As a Massachusetts criminal defense attorney, whenever I come across a news article dealing with a criminal investigation, I naturally start to analyze the legal significance of the case. I recently read about the Saugus case in which a 5-foot-1-inch, 96 pound 18 year old girl was charged with four counts of leaving the scene of personal injury, reckless operation of a motor vehicle, operating a motor vehicle under the influence of alcohol and serious injury, three counts of assault and battery with a dangerous weapon and aggravated assault and battery with a dangerous weapon. This is a tragic case because alcohol has once again harmed the lives of several youths; the four who were rushed to the hospital, and of course the young girl who now faces possible jail time. While most readers would read this article with outrage, my natural instinct to read through the eyes of a lawyer leads to my strong belief that many of those charges will not stick.
I do not know the details of the case. I have not read the police report. But from the nature of all the charges, it appears that this young girl was mischarged, and a complaint should not issue on at least 4 of the 10 counts listed in this article.
Based on the content in this article alone, it appears that officers believe Ms. Morgan was operating her car under the influence of alcohol, drove without due care, struck four civilians causing injury, and then drove away. The charge of “reckless operation of a motor vehicle” coincides with this theory of the case. People are guilty of operating recklessly if they consciously disregard the risk their driving posed to others, or if they should have known that their driving posed the risk of serious bodily injury. An accident alone does not mean that a person drove recklessly- a jury must take into account all factors, such as time of day, weather conditions, the driver’s physical condition, the condition of the vehicle, the manner of operation, and dozens of other potential factors before determining that the person is guilty. But notwithstanding Ms. Morgan’s guilt or innocence on the reckless operation charge, the theory seems to be that she simply disregarded the risk that her driving might pose to the four girls who who injured.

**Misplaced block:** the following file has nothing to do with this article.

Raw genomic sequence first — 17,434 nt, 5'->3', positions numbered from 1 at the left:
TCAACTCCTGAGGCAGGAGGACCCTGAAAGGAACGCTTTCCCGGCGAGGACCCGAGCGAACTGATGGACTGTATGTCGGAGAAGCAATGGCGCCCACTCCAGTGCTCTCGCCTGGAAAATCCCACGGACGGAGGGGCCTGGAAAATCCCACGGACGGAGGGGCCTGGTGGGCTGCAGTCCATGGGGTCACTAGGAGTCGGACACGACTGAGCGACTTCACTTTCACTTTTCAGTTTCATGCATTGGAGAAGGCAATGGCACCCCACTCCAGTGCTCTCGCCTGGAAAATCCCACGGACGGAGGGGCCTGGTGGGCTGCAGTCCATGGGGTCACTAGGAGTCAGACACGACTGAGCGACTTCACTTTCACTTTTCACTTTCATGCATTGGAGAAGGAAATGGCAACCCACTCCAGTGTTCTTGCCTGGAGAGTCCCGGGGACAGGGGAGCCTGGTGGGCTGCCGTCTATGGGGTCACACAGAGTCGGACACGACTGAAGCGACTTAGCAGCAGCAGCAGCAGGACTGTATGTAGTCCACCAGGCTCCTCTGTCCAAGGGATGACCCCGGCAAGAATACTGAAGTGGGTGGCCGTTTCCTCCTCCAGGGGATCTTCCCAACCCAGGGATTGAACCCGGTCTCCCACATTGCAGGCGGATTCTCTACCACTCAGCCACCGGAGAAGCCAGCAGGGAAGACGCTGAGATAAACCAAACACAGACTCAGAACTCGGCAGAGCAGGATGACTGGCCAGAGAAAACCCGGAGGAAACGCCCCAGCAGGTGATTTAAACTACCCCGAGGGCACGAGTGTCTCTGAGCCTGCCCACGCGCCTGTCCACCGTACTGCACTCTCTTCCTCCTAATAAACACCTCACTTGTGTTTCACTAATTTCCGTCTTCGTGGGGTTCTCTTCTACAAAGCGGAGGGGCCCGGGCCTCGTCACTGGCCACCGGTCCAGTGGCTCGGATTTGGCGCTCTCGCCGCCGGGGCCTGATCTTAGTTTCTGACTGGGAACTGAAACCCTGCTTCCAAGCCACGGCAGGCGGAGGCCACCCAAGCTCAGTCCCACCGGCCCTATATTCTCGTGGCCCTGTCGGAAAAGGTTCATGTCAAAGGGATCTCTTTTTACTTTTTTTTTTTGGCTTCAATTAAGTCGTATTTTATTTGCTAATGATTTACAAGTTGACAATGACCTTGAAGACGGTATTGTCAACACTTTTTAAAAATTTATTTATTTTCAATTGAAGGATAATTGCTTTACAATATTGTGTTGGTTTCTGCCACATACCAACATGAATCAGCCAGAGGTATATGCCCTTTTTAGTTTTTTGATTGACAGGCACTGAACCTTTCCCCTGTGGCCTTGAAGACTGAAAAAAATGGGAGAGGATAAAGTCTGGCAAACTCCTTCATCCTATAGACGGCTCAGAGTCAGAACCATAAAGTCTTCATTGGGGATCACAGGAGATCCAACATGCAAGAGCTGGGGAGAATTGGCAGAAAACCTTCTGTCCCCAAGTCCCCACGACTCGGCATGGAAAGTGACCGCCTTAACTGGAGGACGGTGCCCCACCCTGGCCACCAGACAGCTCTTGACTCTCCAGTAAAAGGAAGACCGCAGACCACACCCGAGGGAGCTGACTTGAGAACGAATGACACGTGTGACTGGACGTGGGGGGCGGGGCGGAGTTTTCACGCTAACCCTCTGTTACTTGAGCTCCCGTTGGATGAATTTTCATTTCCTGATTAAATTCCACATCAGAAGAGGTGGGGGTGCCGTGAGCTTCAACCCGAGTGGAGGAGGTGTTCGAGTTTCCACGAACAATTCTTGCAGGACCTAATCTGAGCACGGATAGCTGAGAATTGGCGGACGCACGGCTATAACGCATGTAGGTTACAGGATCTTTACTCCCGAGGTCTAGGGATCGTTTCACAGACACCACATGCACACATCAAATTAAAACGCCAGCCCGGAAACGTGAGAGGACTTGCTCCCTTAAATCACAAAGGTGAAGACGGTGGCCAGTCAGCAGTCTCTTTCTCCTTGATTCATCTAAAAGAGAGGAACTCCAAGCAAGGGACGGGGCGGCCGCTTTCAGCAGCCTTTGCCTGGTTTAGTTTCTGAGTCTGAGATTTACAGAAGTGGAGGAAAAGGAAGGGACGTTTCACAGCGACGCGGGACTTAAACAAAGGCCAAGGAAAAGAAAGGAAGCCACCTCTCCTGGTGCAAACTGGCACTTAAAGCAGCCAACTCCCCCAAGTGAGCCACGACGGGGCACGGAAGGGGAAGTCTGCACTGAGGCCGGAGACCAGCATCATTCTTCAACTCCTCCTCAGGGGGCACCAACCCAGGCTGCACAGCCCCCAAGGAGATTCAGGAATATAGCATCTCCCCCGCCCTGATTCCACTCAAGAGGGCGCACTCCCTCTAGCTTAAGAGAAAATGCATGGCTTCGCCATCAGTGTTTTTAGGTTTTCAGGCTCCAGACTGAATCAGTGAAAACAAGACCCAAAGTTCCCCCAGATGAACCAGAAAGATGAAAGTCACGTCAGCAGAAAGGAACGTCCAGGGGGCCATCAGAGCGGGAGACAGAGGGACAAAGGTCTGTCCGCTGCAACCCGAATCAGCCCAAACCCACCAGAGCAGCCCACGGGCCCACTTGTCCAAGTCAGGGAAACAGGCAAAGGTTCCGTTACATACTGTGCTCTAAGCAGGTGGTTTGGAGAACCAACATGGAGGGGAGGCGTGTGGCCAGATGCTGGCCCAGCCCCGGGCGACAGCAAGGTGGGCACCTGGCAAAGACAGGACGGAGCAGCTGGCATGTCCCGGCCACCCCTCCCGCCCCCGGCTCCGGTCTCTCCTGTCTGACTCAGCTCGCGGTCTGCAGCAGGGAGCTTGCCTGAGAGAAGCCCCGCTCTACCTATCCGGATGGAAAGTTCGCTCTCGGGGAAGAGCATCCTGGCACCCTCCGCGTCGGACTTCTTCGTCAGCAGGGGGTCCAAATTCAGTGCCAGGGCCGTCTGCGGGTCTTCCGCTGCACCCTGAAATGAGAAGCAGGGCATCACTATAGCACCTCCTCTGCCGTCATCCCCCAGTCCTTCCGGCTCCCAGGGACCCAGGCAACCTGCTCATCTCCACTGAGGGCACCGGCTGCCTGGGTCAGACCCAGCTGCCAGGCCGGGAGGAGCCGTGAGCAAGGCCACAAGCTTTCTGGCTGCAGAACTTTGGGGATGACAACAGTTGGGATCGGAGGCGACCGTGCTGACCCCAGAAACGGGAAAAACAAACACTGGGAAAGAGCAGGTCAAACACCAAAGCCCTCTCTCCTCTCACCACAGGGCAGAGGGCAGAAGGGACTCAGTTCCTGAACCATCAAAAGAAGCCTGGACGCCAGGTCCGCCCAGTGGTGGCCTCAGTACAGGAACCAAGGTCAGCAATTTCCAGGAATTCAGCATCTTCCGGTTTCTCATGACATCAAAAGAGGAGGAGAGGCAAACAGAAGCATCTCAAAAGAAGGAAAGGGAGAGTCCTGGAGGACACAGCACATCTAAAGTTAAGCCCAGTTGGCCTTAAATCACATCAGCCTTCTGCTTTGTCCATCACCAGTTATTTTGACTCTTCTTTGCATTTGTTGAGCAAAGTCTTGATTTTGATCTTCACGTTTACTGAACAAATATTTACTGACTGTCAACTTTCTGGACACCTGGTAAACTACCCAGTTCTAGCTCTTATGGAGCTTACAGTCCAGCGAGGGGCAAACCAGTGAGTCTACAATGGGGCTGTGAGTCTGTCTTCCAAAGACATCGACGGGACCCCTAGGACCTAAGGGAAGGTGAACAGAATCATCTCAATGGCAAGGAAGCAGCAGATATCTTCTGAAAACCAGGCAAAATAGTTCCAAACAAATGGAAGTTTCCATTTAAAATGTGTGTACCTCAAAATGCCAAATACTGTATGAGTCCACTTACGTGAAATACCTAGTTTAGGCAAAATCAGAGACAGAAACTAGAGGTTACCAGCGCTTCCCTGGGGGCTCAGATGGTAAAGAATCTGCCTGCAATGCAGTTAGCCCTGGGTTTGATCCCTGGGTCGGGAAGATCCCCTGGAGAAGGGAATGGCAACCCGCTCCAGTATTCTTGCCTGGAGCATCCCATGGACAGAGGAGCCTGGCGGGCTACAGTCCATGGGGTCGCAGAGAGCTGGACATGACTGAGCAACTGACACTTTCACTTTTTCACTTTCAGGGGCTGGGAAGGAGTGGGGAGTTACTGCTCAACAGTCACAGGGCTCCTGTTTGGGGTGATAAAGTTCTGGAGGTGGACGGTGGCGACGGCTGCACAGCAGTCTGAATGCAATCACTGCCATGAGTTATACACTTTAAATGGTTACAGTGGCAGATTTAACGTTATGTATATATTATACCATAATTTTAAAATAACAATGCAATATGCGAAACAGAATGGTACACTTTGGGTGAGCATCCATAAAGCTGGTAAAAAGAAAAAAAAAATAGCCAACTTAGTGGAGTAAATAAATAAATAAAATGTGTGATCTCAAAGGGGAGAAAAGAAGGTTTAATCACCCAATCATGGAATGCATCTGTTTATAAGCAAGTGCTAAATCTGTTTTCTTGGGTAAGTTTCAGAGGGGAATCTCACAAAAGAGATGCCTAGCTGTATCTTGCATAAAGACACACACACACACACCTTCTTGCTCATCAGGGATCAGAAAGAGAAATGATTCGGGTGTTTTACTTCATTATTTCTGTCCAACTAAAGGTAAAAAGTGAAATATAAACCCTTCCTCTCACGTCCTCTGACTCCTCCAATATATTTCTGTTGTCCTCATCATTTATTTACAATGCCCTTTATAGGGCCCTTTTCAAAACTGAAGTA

If the theory is recklessness, then all three counts of assault and battery with a dangerous weapon (ABDW) and the single count of aggravated assault and battery with a dangerous weapon should be dropped. Ms. Morgan faces up to ten years in prison for each of those four counts, so this is a very important issue for her defense attorney to handle as soon as possible.
In order for Ms. Morgan to be found guilty of those four counts, the prosecution must show that she intended to cause harm to the four girls, or that she at least was trying to drive her car at them, maybe just to scare them, even if she did not intend to strike them. In order to prove intent, the prosecution would have to show a motive to cause such harm. Without a motive, there would have to be some other evidence, such as an incriminating statement by Ms. Morgan, to suggest that she did try to drive her car at the girls. Without any such evidence, there is nothing to suggest this was an intentional act of violence, and the four counts of ABDW should be dismissed immediately. The case can only proceed on the theory that Ms. Morgan operated under the influence, operated her car recklessly, struck four girls who were injured, and then drove away without stopping to help the girls or check on the property damage. Even then, in order for her to be convicted of those remaining 6 counts, the prosecution must prove her guilt beyond a reasonable doubt.